Sunday, June 15, 2014

The generic history of dinosaur paleontology: 1870 to 1899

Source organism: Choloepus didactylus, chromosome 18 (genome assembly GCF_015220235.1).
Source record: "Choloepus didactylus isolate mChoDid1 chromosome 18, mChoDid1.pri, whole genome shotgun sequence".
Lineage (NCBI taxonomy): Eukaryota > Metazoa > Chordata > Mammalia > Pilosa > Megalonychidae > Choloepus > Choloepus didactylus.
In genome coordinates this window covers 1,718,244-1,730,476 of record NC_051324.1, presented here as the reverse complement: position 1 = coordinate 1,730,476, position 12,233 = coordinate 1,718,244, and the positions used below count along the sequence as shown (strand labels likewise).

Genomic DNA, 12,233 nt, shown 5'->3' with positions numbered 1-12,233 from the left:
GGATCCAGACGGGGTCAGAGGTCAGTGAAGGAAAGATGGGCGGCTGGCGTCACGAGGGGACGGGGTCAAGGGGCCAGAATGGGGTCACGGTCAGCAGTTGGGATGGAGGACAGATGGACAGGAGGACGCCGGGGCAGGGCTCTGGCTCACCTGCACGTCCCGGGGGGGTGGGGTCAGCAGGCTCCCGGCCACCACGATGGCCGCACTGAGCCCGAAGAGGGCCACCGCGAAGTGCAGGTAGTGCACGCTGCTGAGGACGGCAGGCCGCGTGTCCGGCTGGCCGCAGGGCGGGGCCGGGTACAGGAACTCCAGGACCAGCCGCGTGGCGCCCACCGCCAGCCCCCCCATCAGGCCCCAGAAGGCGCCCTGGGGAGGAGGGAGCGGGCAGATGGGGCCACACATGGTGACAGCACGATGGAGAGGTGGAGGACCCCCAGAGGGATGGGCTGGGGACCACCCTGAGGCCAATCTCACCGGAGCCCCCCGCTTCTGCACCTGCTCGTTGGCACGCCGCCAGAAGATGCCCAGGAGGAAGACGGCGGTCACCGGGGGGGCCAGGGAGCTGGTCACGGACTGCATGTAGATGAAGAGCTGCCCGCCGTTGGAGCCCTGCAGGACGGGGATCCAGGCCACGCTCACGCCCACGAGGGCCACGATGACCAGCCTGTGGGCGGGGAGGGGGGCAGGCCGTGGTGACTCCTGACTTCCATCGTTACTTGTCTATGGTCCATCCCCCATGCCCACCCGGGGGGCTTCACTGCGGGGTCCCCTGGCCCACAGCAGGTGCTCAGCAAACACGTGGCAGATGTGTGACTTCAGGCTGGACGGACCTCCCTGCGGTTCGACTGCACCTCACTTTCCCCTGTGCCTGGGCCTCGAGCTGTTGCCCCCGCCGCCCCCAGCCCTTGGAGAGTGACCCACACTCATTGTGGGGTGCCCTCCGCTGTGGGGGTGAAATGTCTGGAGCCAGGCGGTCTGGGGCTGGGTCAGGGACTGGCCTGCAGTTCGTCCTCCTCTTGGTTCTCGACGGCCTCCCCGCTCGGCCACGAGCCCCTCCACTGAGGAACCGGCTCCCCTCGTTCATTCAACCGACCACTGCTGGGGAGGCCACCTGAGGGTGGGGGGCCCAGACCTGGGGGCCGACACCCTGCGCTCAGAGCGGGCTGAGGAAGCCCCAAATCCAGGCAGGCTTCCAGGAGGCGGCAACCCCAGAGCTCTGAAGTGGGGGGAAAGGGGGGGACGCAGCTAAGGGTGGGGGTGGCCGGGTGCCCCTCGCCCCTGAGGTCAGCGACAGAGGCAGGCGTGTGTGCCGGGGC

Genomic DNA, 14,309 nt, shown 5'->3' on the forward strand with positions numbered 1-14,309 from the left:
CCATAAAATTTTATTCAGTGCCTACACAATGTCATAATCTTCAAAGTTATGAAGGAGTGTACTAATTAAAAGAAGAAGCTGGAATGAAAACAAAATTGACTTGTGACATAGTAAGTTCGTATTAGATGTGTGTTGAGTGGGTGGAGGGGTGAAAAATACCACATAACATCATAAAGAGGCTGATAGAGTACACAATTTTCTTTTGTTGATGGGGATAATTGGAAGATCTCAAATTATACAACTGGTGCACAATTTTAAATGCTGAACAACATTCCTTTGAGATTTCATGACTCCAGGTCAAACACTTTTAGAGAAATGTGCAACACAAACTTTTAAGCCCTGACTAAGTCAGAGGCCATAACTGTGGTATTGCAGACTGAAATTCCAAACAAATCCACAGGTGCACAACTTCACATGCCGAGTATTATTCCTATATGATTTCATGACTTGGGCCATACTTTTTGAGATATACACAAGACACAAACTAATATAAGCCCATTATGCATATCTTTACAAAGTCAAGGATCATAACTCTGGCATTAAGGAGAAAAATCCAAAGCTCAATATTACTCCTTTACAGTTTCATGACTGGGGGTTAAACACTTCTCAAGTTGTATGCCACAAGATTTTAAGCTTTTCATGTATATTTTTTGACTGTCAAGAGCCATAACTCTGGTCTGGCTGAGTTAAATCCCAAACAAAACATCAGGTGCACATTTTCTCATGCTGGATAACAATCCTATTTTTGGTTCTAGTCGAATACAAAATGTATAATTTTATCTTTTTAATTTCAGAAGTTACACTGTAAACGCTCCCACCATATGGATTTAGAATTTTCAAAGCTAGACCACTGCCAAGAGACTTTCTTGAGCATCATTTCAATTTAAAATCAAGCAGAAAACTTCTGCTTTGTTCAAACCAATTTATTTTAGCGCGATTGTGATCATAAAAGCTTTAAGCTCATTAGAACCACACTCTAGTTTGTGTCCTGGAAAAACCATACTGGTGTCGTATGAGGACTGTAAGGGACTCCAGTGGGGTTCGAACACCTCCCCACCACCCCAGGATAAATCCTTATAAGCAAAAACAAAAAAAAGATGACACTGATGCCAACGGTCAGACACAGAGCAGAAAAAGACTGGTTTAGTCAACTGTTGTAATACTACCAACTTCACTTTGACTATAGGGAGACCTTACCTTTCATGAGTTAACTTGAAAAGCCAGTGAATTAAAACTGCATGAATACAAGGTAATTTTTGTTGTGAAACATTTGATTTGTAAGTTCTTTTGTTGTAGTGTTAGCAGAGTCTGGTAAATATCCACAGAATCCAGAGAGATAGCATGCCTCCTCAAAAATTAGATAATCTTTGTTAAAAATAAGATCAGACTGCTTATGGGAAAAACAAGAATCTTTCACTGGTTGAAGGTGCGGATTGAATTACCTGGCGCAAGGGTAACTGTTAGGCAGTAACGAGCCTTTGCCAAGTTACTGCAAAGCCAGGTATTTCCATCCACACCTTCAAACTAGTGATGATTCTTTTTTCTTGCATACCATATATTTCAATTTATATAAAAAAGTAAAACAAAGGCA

Following on from the previous post, we end up in the 1870s, departing the formative era of dinosaur paleontology and entering what you could call the "heroic era", of a few larger-than-life individuals performing outsized deeds. It was a time when great finds were being made and great advances being reported, but hardly anyone was playing in the sandbox. Three researchers turn up again and again in the literature from about 1870 to 1900. In alphabetical order, they are Edward Drinker Cope, Othniel Charles Marsh, and Harry Seeley. If you have spent much time reading about dinosaurs, you have probably encountered the first two gentlemen, most likely in the context of the "Bone Wars" that sprang from their stubborn rivalry. Seeley, a British paleontologist, described a number of new genera and species, almost all of which languish in obscurity. His most lasting contribution is instead the division of dinosaurs into saurischians ("lizard-hipped") and ornithischians ("bird-hipped"). Add Seeley's British contemporaries John Hulke and Richard Lydekker, and you've got practically the entire roster of paleontologists working extensively on dinosaurs in this thirty year period.